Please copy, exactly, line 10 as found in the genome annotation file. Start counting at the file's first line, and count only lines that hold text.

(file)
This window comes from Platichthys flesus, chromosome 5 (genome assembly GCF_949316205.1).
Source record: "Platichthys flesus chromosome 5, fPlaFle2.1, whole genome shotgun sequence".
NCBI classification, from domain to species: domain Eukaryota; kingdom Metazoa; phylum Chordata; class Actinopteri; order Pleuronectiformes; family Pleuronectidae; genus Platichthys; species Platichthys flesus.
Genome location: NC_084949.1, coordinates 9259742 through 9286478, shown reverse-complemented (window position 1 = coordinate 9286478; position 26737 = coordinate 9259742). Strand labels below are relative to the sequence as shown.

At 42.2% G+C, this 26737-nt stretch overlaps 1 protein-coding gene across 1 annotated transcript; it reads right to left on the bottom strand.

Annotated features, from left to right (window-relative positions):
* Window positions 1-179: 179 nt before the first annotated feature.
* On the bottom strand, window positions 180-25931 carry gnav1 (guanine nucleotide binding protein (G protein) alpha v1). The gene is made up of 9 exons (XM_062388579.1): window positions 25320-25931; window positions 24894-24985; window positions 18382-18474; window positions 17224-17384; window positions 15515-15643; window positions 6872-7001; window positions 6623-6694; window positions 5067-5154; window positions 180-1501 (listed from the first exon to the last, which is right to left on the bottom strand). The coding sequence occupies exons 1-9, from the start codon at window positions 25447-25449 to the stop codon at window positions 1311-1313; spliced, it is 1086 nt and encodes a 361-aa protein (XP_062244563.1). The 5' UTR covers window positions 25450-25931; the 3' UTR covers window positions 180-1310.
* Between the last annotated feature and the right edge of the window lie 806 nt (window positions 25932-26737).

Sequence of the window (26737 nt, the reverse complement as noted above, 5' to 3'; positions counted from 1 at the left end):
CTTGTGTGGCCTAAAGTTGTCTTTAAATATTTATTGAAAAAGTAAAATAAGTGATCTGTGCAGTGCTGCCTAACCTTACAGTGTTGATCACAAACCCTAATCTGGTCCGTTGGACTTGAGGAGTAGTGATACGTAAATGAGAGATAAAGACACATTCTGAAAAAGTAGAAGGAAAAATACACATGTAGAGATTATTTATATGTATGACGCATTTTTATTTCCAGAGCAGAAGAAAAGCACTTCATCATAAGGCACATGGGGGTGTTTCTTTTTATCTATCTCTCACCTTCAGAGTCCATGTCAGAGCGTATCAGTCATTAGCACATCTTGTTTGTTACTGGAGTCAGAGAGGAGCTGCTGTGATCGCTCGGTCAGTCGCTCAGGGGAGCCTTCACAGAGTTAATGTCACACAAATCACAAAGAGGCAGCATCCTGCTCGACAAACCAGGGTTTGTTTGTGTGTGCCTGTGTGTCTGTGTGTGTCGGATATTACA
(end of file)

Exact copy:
Sequence of the window (26737 nt, the reverse complement as noted above, 5' to 3'; positions counted from 1 at the left end):